Then came sound, colour, scope, and now… 3D!

There is also no longer any question of whether there will be enough films to fill the new screens. Dreamworks animation announced in March that it would be going 100% 3D. Pixar joined it in April. The next 12 months will see the release of an unprecedented 12 new titles in the Imax format. Watchmen, Zack Snyder’s adaptation of the classic Alan Moore graphic novel, kicks things off in March, with the likes of Transformers II, Harry Potter and the Half Blood Prince and James Cameron’s Avatar following on.

If all those films sound like the sort of fare that you avoid, the digital 3D revolution might still affect you. With DVD sales having fallen for the past few years due to piracy, the industry is looking to cinemas to raise future revenue. And with 3D versions of films accomplishing that feat by attracting larger audiences willing to pay more, where does that leave lower-budget, 2D fare? Could we eventually see two tiers develop, with only blockbuster features making it into cinemas, while independent fare is relegated to the home arena?good-ole-moe-in-3d-watch-out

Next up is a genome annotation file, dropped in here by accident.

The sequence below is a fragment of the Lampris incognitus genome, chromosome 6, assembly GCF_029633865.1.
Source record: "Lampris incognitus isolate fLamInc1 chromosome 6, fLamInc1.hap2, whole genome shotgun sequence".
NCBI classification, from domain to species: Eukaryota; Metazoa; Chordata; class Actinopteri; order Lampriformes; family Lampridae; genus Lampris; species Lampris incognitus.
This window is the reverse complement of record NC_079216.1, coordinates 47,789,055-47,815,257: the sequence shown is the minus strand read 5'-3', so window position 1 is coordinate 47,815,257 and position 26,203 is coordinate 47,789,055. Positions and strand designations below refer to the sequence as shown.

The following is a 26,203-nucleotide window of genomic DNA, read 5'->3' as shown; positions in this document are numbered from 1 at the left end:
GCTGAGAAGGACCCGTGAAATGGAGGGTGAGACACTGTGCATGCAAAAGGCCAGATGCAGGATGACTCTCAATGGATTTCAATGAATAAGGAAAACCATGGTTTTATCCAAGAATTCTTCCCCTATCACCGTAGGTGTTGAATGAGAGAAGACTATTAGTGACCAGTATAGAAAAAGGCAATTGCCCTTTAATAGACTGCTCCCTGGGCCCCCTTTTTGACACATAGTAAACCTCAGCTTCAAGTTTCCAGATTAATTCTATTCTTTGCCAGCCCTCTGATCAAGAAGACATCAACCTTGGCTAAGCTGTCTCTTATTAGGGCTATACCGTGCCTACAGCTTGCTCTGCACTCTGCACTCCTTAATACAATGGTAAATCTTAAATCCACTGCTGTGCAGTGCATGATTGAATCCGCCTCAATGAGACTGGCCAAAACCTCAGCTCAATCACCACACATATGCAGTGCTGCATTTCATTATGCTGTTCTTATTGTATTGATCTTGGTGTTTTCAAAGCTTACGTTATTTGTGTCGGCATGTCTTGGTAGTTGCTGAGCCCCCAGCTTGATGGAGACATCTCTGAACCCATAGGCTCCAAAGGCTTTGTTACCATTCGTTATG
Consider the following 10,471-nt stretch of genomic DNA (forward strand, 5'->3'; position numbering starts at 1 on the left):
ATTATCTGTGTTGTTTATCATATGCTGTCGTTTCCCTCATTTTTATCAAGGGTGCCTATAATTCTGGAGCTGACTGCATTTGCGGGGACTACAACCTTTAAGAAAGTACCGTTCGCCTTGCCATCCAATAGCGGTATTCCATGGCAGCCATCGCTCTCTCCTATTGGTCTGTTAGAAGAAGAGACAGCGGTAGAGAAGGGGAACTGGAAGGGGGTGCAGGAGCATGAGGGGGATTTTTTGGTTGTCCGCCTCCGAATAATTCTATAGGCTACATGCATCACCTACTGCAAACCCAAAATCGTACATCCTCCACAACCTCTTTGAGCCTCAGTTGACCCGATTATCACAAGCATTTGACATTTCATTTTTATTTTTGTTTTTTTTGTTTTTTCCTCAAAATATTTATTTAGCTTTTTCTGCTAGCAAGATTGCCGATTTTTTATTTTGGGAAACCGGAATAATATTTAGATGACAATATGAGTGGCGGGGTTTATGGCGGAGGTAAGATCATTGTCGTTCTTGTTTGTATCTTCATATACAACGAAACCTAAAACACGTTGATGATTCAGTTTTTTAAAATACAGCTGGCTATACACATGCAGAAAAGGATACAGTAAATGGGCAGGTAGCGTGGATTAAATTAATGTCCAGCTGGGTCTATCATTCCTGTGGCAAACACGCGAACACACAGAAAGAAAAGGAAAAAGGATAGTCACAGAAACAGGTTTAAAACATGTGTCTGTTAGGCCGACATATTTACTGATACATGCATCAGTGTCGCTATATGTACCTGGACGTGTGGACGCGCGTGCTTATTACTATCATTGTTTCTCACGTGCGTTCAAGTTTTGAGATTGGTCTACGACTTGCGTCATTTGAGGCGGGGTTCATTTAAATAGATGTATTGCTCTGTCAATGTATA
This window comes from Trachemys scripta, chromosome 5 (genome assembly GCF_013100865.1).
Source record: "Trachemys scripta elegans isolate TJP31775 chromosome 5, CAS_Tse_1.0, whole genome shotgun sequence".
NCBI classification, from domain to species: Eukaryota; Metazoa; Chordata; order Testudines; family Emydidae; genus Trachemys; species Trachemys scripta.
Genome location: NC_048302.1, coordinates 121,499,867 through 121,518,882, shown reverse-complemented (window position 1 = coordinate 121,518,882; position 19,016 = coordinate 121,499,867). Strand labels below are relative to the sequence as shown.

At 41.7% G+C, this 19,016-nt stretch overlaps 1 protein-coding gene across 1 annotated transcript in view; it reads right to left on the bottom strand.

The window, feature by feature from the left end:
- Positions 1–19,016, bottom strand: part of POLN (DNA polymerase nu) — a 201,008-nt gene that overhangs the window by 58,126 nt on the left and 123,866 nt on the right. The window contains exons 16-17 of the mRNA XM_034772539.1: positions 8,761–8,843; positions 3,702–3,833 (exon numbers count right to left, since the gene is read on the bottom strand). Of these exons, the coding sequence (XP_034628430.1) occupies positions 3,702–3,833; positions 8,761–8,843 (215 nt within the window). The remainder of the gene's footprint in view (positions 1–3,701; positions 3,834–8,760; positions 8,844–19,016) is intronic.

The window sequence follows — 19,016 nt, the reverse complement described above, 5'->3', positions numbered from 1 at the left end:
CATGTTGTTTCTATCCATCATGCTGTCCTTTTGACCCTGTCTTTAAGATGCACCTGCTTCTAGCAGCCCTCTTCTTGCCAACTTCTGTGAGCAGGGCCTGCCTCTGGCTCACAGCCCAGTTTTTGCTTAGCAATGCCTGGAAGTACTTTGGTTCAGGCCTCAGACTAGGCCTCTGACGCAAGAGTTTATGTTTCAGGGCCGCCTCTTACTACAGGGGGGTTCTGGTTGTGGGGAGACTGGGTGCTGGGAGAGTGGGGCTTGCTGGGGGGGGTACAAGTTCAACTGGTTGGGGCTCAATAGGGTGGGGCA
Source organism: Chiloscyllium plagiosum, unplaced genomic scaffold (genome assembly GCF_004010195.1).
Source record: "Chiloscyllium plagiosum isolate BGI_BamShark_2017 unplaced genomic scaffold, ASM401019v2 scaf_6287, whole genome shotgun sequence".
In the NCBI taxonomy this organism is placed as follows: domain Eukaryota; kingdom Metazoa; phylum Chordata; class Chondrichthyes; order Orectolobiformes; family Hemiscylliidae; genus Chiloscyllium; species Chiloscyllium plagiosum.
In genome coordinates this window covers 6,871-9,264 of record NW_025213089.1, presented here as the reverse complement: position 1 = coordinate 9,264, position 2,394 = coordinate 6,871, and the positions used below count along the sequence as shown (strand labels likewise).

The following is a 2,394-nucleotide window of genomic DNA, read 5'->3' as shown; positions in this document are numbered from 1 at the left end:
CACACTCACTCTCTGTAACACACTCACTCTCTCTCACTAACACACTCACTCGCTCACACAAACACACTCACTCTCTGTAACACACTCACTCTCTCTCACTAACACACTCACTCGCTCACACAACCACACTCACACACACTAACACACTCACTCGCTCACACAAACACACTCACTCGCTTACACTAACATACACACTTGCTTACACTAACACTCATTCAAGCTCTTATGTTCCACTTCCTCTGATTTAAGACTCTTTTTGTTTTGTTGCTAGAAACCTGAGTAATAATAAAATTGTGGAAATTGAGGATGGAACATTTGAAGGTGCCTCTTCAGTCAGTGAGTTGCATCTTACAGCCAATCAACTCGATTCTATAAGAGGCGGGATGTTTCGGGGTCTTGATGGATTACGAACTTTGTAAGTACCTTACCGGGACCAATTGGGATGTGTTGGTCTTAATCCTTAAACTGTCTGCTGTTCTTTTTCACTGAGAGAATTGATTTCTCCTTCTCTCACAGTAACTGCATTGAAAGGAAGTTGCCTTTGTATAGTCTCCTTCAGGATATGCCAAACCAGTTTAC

If that does happen, it will not be the Imax format that is to blame, since the company is careful not to flood the marketplace by opening too many screens in one area. But the proliferation of standard digital 3D might well lead to a situation where it actually becomes rare for a film released in cinemas to be not shot in the format. A kitchen sink, after all, looks pretty much the same in two or three dimensions, so your typical Mike Leigh movie is not going to be the first thing cinema chains look to when they are programming the new 3D screens.

What’s your view of the 3D revolution? Will it encourage you to head to the cinema more or are you concerned that the type of viewing experience the new technology heralds isn’t going to be your sort of thing at all?

Source: The Guardian

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